NEWARK, NJ - JUNE 28: NBA Commissioner David Stern announces the number thirty overall pick by the Golden State Warriors during the first round of the 2012 NBA Draft at Prudential Center on June 28, 2012 in Newark, New Jersey. NOTE TO USER: User expressly acknowledges and agrees that, by downloading and/or using this Photograph, user is consenting to the terms and conditions of the Getty Images License Agreement. (Photo by Elsa/Getty Images)
Just when everyone thought they knew what was happening at the 2012 NBA Draft, the teams managed to throw everyone -- including the players -- some more curveballs.
NEWARK -- With 30 hours to go before the 2012 NBA Draft, Bradley Beal was a wreck. He had no clue where he might get picked, and his carefully-crafted plan of working out with only the teams picking from No. 2 to No. 4 was blowing up in his face with so many other teams looking to move up. Overwhelmed by reports and rumors, he tried to put on a happy face at media day, but he repeated a phrase similar to this one many, many times.
"I'm hearing teams are trying to trade up, teams that I haven't even worked out for," Beal said. "I don't even know their systems or what type of people they are. So it's really nerve-racking,"
One night later, Beal went No. 3 to the Washington Wizards after all. Suddenly, the Florida star was singing a completely different tune.
"We kind of had a clue, a little bit," he said when asked when he knew the Wizards would take him.
Welcome to the 2012 NBA Draft. One moment, everyone's confused. The next, they're acting like they knew all along, revising history at their own whim. How else to describe a lottery where nothing went according to plan after obvious No. 1 pick Anthony Davis?
It started at No. 2, where the Charlotte Bobcats took in trade rumors all day and seemed on the verge of completing a deal with the Cleveland Cavaliers. Everyone in the building seemed prepared for the inevitable announcement of Beal going second, which would have signaled that the trade was done. Instead, the name "Michael Kidd-Gilchrist" rattled off David Stern's tongue, a true shock because most figured Kansas' Thomas Robinson was the backup plan in case no trade happened.
Kidd-Gilchrist's late rise back to the No. 2 pick remains a mystery. Kentucky coach John Calipari may have revealed a clue to what happened, telling the media that, once he heard reports that Kidd-Gilchrist was falling, he "started making some calls" to figure things out. But it's also possible Kidd-Gilchrist was always at the top of the Bobcats' board, given the way his tenacity lines up with the style of new coach Mike Dunlap. I guess we'll never know.
"I was shocked at first," Kidd-Gilchrist admitted when he heard his name called.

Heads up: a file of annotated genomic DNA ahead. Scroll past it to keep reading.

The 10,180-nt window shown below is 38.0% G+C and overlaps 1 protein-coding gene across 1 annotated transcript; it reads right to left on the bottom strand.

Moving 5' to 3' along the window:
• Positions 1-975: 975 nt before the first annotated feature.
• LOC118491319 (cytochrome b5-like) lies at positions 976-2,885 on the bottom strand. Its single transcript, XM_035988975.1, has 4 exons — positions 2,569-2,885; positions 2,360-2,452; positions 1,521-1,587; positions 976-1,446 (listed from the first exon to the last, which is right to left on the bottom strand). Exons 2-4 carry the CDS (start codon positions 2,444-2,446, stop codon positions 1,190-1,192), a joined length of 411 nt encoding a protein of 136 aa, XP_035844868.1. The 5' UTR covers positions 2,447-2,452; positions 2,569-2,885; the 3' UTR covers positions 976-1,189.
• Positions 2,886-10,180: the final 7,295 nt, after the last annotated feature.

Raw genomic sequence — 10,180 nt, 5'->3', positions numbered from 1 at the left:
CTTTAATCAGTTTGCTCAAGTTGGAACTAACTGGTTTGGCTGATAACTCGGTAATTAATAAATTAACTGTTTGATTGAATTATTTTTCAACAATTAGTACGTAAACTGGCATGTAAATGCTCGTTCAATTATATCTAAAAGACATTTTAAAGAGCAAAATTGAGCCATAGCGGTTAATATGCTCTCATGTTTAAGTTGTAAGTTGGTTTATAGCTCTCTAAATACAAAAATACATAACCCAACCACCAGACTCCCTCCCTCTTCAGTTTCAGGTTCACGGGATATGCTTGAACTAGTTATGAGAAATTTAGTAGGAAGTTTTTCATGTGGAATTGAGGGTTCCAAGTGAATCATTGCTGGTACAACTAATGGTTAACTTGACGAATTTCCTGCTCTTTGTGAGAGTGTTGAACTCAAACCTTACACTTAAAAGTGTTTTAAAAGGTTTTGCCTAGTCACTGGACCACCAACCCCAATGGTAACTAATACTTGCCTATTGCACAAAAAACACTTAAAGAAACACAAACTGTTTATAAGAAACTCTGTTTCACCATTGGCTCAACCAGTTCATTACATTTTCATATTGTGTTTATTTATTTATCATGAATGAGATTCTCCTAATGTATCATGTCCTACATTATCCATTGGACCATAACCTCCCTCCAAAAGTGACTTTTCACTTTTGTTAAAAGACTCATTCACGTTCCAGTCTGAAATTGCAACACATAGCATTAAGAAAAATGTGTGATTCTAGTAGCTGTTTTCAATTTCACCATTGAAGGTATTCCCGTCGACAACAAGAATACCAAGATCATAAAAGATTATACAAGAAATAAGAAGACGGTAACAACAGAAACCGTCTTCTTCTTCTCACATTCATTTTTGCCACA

But that surprise paled in comparison to the curveball the Cavaliers threw in selecting Syracuse's Dion Waiters at No. 4. Three months ago, Waiters was the sixth man on a team that didn't reach the Final Four. One month ago, he abruptly left the Chicago pre-draft camp and shut down all interviews, workouts and physicals, leading to speculation that he received a promise from a team picking late in the lottery. Two days ago, reports suggested the Cavaliers were actually considering him at No. 4, but few believed those reports. The Bobcats and Wizards would have to take Kidd-Gilchrist and Beal, respectively, and few believed it would happen.
In the end, though, it did happen, and the Cavaliers pulled the trigger with much trepidation. Of course, they didn't paint it that way. General manager Chris Grant told Cleveland reporters that they've never done more research on a player than they did with Waiters, conveniently ignoring the fact that they never interviewed him, watched him work out or gave him a physical. But unless the Cavaliers fooled everyone, this was clearly their backup plan.
"I didn't even talked to Cleveland," Waiters said. "I didn't even work out for Cleveland."
One day earlier, Waiters was engaged in an awkward discussion at media day about reports that the Phoenix Suns gave him a promise at No. 13. Waiters was asked directly about the reports, and he stared dumbfounded at the reporter, repeatedly telling him that he didn't know what he was talking about. At the end of the exchange, he was asked to try to explain how his stock kept rising when he wasn't doing anything.
"I don't know," he said, laughing uncomfortably. "It's a blessing, not having to go through that and my name still rises."
But that's what happens when a draft featuring several players with similar talent also includes an incredible amount of misdirection. It's how Waiters can surge up to a team that didn't promise to pick him -- he wouldn't say which team did, but did say it wasn't Cleveland -- without doing anything. It's how Thomas Robinson, a hard-working big man who attacked workouts with vigor, boasted about being capable of being the No. 1 overall pick and did everything right, fell to the Sacramento Kings at No. 5. It's how Harrison Barnes can go from being in the picture at No. 3 and No. 4 to falling into the Warriors' lap at No. 7, just as they desperately need a small forward.
Either nobody knew what teams were actually thinking, or the teams themselves are crafting some great revisionist history pitches. I'm leaning towards the latter.
For full coverage of the draft, visit our 2012 NBA Draft results StoryStream.